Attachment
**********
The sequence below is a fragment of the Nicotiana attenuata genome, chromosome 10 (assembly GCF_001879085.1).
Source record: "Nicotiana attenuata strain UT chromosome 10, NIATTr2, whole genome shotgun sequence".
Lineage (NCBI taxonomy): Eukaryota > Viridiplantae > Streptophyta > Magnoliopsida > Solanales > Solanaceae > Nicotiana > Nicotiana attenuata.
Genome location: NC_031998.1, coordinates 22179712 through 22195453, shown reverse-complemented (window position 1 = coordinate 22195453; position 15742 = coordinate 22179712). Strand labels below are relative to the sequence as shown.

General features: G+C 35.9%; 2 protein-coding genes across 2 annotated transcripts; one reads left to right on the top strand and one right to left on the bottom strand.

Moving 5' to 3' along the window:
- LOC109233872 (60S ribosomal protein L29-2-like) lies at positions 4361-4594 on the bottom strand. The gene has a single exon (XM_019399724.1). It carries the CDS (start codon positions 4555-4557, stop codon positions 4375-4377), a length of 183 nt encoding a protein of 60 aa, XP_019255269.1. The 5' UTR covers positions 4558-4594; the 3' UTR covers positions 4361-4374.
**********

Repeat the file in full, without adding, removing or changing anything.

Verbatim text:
The sequence below is a fragment of the Nicotiana attenuata genome, chromosome 10 (assembly GCF_001879085.1).
Source record: "Nicotiana attenuata strain UT chromosome 10, NIATTr2, whole genome shotgun sequence".
Lineage (NCBI taxonomy): Eukaryota > Viridiplantae > Streptophyta > Magnoliopsida > Solanales > Solanaceae > Nicotiana > Nicotiana attenuata.
Genome location: NC_031998.1, coordinates 22179712 through 22195453, shown reverse-complemented (window position 1 = coordinate 22195453; position 15742 = coordinate 22179712). Strand labels below are relative to the sequence as shown.

General features: G+C 35.9%; 2 protein-coding genes across 2 annotated transcripts; one reads left to right on the top strand and one right to left on the bottom strand.

Moving 5' to 3' along the window:
- LOC109233872 (60S ribosomal protein L29-2-like) lies at positions 4361-4594 on the bottom strand. The gene has a single exon (XM_019399724.1). It carries the CDS (start codon positions 4555-4557, stop codon positions 4375-4377), a length of 183 nt encoding a protein of 60 aa, XP_019255269.1. The 5' UTR covers positions 4558-4594; the 3' UTR covers positions 4361-4374.